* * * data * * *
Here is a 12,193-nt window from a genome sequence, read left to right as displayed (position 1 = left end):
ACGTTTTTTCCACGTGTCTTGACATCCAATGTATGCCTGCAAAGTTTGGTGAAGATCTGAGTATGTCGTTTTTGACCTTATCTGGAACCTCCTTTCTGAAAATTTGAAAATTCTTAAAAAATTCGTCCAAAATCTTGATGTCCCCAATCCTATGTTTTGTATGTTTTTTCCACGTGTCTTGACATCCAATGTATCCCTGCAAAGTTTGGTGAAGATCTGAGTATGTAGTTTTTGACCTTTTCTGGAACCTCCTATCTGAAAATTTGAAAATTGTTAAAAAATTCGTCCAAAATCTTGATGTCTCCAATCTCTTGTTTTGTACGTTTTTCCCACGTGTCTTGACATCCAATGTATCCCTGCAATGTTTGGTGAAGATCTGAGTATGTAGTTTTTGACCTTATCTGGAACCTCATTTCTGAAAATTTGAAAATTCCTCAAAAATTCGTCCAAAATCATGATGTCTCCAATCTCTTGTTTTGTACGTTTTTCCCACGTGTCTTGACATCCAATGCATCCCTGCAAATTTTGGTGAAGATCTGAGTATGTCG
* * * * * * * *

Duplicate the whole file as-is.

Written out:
Here is a 12,193-nt window from a genome sequence, read left to right as displayed (position 1 = left end):
ACGTTTTTTCCACGTGTCTTGACATCCAATGTATGCCTGCAAAGTTTGGTGAAGATCTGAGTATGTCGTTTTTGACCTTATCTGGAACCTCCTTTCTGAAAATTTGAAAATTCTTAAAAAATTCGTCCAAAATCTTGATGTCCCCAATCCTATGTTTTGTATGTTTTTTCCACGTGTCTTGACATCCAATGTATCCCTGCAAAGTTTGGTGAAGATCTGAGTATGTAGTTTTTGACCTTTTCTGGAACCTCCTATCTGAAAATTTGAAAATTGTTAAAAAATTCGTCCAAAATCTTGATGTCTCCAATCTCTTGTTTTGTACGTTTTTCCCACGTGTCTTGACATCCAATGTATCCCTGCAATGTTTGGTGAAGATCTGAGTATGTAGTTTTTGACCTTATCTGGAACCTCATTTCTGAAAATTTGAAAATTCCTCAAAAATTCGTCCAAAATCATGATGTCTCCAATCTCTTGTTTTGTACGTTTTTCCCACGTGTCTTGACATCCAATGCATCCCTGCAAATTTTGGTGAAGATCTGAGTATGTCG